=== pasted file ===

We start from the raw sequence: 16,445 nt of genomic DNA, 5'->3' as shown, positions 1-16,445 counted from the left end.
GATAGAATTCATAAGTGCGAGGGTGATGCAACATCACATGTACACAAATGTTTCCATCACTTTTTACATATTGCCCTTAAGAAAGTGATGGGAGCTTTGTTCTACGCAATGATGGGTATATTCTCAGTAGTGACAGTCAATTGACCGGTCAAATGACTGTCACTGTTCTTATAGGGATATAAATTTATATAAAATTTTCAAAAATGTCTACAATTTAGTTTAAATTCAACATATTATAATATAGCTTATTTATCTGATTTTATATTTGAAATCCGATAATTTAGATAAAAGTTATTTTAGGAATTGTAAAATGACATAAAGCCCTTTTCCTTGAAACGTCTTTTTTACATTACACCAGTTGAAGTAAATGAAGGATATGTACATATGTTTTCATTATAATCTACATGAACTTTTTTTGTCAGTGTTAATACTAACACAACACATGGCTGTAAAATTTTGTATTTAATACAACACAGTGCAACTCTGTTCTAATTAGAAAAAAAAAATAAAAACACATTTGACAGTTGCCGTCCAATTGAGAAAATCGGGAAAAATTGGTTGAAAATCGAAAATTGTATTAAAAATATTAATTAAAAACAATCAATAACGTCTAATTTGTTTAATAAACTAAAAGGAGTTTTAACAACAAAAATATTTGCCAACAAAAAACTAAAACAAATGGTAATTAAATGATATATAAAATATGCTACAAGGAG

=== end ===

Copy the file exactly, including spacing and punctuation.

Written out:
We start from the raw sequence: 16,445 nt of genomic DNA, 5'->3' as shown, positions 1-16,445 counted from the left end.
GATAGAATTCATAAGTGCGAGGGTGATGCAACATCACATGTACACAAATGTTTCCATCACTTTTTACATATTGCCCTTAAGAAAGTGATGGGAGCTTTGTTCTACGCAATGATGGGTATATTCTCAGTAGTGACAGTCAATTGACCGGTCAAATGACTGTCACTGTTCTTATAGGGATATAAATTTATATAAAATTTTCAAAAATGTCTACAATTTAGTTTAAATTCAACATATTATAATATAGCTTATTTATCTGATTTTATATTTGAAATCCGATAATTTAGATAAAAGTTATTTTAGGAATTGTAAAATGACATAAAGCCCTTTTCCTTGAAACGTCTTTTTTACATTACACCAGTTGAAGTAAATGAAGGATATGTACATATGTTTTCATTATAATCTACATGAACTTTTTTTGTCAGTGTTAATACTAACACAACACATGGCTGTAAAATTTTGTATTTAATACAACACAGTGCAACTCTGTTCTAATTAGAAAAAAAAAATAAAAACACATTTGACAGTTGCCGTCCAATTGAGAAAATCGGGAAAAATTGGTTGAAAATCGAAAATTGTATTAAAAATATTAATTAAAAACAATCAATAACGTCTAATTTGTTTAATAAACTAAAAGGAGTTTTAACAACAAAAATATTTGCCAACAAAAAACTAAAACAAATGGTAATTAAATGATATATAAAATATGCTACAAGGAG